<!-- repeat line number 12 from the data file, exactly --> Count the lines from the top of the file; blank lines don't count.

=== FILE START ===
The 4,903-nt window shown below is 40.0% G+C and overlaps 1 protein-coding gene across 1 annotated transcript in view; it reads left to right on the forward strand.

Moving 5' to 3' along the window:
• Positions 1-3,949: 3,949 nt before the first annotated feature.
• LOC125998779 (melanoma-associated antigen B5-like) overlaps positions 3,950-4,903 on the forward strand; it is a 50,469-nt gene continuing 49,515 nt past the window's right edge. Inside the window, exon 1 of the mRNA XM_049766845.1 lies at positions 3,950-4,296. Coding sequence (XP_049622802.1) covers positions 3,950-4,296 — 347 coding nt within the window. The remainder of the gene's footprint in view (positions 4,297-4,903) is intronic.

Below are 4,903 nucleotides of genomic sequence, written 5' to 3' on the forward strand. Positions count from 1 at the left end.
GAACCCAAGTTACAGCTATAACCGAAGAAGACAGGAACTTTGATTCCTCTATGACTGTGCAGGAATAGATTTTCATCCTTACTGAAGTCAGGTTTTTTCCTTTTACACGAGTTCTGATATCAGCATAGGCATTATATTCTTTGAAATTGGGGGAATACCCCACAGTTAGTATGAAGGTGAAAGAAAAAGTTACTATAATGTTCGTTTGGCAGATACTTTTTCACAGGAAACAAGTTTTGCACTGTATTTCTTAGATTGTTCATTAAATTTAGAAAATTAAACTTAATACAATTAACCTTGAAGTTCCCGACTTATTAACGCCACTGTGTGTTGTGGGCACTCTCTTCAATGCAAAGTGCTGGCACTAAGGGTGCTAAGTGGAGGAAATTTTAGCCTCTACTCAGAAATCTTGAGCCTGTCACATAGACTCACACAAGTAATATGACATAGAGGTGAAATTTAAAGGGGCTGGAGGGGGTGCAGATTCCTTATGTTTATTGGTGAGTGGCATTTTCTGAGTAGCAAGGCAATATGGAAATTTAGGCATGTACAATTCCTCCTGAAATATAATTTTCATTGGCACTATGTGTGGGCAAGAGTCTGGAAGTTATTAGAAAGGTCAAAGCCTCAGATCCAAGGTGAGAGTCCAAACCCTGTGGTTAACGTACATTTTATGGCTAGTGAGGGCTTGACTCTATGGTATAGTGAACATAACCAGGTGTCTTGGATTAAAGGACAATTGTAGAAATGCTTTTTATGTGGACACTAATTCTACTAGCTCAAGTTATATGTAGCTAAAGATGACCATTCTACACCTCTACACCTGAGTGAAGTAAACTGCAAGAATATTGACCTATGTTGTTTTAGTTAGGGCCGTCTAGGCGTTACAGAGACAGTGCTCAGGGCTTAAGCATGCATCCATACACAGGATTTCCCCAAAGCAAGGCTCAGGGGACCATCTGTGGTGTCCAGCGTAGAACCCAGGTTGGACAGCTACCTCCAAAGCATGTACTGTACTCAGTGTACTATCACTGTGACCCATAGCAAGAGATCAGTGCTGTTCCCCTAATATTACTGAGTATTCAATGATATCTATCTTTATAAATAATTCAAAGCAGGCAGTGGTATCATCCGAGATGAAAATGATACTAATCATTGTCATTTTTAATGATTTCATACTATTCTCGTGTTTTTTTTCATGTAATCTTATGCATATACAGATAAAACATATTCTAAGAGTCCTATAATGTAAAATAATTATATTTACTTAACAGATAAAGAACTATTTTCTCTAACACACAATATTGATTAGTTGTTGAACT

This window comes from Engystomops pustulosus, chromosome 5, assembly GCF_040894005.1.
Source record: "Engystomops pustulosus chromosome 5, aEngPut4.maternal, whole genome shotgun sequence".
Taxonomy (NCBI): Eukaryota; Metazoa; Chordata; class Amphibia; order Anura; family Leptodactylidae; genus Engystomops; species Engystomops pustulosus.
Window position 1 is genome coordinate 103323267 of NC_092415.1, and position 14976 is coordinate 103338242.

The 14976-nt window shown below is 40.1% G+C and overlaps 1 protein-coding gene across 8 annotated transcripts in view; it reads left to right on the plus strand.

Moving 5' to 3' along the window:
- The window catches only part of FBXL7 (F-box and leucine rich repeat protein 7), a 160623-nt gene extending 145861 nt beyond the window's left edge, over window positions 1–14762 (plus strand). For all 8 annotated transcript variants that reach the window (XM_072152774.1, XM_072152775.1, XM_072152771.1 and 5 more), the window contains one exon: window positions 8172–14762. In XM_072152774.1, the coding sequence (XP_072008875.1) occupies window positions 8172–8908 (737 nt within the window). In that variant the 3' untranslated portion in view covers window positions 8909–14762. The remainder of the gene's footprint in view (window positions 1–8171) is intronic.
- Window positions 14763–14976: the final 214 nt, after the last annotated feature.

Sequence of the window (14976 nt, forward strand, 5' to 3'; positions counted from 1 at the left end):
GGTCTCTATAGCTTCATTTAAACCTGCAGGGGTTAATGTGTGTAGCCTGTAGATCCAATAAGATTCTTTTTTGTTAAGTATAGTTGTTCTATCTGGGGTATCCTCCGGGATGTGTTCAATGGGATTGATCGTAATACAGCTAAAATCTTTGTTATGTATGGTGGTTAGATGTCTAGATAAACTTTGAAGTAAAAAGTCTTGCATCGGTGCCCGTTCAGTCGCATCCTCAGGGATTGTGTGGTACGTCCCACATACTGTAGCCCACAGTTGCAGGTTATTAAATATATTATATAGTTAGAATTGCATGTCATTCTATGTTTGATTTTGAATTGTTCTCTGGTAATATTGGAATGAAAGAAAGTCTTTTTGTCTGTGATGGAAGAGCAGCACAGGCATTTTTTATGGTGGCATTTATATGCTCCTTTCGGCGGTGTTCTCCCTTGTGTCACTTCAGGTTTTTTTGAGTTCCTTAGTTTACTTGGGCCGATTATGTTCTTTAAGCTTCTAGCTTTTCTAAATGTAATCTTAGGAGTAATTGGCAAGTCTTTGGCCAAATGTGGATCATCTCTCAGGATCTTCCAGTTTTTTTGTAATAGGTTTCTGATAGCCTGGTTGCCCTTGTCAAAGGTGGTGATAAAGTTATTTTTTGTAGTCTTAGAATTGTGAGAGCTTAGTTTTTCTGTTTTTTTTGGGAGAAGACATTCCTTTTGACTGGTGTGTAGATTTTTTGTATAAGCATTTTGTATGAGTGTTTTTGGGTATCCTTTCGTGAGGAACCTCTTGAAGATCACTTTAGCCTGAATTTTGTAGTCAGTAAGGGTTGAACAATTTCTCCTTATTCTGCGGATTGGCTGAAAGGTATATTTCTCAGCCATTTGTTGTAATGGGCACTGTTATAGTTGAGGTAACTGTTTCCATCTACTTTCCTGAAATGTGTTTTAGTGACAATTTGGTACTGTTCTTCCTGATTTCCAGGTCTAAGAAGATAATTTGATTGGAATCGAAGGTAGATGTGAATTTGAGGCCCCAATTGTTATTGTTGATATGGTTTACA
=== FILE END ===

Moving 5' to 3' along the window: